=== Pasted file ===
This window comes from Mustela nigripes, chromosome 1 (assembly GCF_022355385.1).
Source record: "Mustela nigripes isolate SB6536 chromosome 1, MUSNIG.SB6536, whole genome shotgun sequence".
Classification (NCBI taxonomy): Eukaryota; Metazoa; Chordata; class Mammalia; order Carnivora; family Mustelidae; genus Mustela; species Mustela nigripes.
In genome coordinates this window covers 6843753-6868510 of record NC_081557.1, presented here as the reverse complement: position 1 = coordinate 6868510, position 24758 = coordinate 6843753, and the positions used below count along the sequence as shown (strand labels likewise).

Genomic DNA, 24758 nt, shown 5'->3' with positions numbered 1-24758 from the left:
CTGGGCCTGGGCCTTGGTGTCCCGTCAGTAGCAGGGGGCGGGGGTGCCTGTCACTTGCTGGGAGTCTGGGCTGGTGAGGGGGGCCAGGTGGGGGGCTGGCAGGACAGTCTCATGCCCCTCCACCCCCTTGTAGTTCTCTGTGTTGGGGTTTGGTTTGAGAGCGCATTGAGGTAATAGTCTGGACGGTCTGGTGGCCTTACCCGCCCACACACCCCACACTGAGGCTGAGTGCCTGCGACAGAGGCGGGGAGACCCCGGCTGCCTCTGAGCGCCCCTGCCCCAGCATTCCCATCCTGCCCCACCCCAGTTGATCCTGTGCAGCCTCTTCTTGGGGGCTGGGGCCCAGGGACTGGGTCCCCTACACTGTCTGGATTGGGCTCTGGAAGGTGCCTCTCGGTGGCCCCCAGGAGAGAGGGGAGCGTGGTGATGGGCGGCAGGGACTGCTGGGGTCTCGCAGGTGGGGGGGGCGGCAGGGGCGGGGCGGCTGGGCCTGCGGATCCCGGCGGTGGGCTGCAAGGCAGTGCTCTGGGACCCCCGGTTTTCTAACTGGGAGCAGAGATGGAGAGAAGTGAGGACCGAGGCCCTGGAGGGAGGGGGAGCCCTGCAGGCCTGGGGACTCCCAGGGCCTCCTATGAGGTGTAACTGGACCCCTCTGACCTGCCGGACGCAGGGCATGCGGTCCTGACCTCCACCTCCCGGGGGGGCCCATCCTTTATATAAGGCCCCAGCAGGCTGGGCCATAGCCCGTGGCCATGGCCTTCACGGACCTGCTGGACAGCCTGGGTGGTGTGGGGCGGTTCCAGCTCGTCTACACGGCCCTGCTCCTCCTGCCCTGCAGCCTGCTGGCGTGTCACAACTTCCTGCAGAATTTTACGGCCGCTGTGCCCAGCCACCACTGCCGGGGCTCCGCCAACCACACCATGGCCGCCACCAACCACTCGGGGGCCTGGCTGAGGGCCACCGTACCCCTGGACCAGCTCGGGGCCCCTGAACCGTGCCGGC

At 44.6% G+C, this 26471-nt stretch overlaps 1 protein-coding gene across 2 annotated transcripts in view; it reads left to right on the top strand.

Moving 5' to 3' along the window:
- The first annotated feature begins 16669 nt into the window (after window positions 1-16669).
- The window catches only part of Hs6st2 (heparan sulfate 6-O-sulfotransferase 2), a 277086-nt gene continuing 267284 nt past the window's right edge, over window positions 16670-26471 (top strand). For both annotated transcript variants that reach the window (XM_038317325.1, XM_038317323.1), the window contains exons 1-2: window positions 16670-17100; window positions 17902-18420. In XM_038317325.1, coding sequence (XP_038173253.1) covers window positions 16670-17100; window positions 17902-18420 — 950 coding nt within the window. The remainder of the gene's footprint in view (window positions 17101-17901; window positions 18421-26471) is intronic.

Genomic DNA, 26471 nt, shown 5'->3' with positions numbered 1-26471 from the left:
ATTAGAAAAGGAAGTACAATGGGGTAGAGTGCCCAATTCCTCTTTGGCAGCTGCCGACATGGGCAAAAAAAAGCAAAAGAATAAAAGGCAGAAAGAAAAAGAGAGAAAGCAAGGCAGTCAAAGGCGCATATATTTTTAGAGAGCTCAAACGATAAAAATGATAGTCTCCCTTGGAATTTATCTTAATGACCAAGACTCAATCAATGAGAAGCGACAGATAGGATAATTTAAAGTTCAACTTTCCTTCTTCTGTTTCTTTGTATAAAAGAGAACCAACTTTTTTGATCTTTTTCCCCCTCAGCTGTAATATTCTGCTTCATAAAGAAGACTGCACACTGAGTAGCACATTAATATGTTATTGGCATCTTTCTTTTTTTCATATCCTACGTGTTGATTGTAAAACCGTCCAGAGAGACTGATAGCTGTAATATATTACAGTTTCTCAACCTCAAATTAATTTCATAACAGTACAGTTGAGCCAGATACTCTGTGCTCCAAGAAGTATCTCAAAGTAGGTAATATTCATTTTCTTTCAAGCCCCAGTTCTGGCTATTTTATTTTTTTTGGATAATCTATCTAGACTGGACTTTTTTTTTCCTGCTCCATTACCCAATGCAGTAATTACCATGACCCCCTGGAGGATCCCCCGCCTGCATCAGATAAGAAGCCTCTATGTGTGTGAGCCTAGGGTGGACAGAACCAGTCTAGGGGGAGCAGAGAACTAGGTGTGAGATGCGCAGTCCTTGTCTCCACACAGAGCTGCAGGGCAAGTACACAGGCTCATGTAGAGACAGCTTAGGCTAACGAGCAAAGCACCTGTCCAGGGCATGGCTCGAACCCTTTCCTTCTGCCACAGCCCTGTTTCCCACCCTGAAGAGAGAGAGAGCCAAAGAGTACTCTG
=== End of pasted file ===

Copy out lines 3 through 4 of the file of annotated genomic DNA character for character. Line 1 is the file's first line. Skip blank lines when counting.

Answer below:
Classification (NCBI taxonomy): Eukaryota; Metazoa; Chordata; class Mammalia; order Carnivora; family Mustelidae; genus Mustela; species Mustela nigripes.
In genome coordinates this window covers 6843753-6868510 of record NC_081557.1, presented here as the reverse complement: position 1 = coordinate 6868510, position 24758 = coordinate 6843753, and the positions used below count along the sequence as shown (strand labels likewise).